All meals included

We leave after breakfast for an 80-mile journey to the riverside city of Kutaisi, Georgia’s seat of parliament and home to landmark Bagrati Cathedral. Our tour takes us into the hills outside the city to see the UNESCO-listed royal monastery complex of Gelati. One of the architectural masterpieces of Georgia’s medieval Golden Age, and a major center of learning and culture, the monastery is richly decorated with mural paintings from the 12th to 17th centuries, as well as a 12th century mosaic in the main church. We later visit Prometheus Cave near Tskhaltub. Though only a fraction of this, Georgia’s largest cave, is open to visitors, it takes about an hour to explore its phantasmagorical neon-lit arrays of stalactites, stalagmites, petrified waterfalls, underground rivers and lakes. 

Meals include: Breakfast, Lunch

Today’s easy 110-mile drive west to the Black Sea to spend the morning exploring the active archaeological site of Nokalakevi, an early-Byzantine royal fortress-citadel whose crenellated riverside ruins have revealed extensive walls and towers, burial grounds, jewelry and weapons - evidence of possible human habitation as long ago as the 4th century CE. From here we travel along Georgia’s inviting Black Sea coast to the resort town of Batumi, the popular holiday destination that is our base for the last two nights of our tour.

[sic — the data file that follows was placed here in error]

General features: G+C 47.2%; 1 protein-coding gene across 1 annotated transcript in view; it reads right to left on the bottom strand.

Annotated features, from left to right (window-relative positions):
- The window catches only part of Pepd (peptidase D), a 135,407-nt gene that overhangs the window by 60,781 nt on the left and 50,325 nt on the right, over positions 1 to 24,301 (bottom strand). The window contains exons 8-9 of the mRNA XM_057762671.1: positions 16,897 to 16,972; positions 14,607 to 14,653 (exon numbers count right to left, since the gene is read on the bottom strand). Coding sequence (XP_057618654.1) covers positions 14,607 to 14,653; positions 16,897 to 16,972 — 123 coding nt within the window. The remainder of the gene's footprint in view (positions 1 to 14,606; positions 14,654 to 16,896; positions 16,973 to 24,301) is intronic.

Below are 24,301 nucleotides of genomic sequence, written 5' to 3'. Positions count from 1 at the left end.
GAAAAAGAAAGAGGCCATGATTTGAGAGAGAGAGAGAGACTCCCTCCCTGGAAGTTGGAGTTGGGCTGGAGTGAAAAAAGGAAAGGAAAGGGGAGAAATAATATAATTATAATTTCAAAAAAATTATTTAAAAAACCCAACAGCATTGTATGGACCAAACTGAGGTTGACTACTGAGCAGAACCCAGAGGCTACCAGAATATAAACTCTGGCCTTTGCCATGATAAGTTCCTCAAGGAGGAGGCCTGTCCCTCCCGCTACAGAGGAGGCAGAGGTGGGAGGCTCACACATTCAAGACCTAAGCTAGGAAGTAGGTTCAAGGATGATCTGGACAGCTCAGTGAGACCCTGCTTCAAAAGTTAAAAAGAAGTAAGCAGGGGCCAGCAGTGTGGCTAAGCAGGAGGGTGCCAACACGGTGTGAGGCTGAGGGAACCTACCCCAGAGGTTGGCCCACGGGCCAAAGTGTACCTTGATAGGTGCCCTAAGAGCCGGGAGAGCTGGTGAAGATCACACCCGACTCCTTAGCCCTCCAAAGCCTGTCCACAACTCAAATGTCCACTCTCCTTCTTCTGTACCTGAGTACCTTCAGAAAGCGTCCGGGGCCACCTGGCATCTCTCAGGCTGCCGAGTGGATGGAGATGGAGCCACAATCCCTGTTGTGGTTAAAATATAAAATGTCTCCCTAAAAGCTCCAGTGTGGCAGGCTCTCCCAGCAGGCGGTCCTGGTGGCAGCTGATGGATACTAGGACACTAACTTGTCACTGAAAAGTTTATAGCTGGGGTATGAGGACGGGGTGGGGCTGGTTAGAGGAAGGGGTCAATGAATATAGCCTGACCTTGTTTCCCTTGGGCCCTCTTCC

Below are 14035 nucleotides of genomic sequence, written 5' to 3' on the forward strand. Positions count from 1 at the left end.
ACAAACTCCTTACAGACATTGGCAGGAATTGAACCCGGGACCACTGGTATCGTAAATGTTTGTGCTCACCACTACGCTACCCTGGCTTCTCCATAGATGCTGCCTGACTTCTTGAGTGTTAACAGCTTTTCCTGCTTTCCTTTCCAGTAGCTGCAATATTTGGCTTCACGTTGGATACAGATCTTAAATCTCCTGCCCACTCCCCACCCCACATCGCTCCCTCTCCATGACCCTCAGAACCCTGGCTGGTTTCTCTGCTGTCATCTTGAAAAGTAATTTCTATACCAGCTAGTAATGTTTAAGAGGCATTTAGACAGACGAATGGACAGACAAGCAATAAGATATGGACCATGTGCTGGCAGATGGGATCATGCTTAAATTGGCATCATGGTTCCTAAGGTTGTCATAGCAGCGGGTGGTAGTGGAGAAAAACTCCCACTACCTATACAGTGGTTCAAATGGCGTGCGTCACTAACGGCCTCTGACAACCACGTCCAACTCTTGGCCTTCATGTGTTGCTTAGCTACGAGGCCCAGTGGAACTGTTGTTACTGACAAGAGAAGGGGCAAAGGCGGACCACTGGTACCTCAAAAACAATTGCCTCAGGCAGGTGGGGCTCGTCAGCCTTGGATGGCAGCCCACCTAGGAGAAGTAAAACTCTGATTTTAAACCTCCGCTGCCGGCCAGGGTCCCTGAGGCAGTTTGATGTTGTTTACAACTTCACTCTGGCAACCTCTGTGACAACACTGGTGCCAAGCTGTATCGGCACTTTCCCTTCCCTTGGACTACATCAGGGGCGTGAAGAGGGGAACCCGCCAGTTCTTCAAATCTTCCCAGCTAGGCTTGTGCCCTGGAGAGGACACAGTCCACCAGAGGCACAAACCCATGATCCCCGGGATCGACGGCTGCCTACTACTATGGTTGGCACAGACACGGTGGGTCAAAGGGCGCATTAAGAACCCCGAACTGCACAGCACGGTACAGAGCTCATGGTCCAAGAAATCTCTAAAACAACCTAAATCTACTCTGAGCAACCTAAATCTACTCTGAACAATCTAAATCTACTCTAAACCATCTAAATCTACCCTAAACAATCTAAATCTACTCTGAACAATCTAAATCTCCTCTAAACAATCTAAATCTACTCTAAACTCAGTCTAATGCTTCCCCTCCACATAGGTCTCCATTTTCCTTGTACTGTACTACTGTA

Meals include: Breakfast, Lunch

The morning of our final full day is devoted to nearby archaeological site  of Gonio-Apsaros, Georgia’s oldest fort. Located close to the Turkish border, this impressive Roman-Byzantine military structure, built in the 1st century CE within a rectangle of high stone walls and 18 towers, was occupied by the Byzantines in the 6th century and the Ottomans in the 16th century. The earliest mention of Gonio is in the writings of Pliny the Elder, and excavations continue to unearth traces if its prosperous past. We return to Batumi for a relaxed afternoon to explore and enjoy this resort at our own pace. We meet up as a group again for our last dinner and to relive our favorite moments of the tour.

All meals included

We transfer to the airport for our individual flights home or onward travel.

Meals include: Breakfast

September 30 2019: Additional Info


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September 30 2019: Accommodation

September 30 2019: Enquiries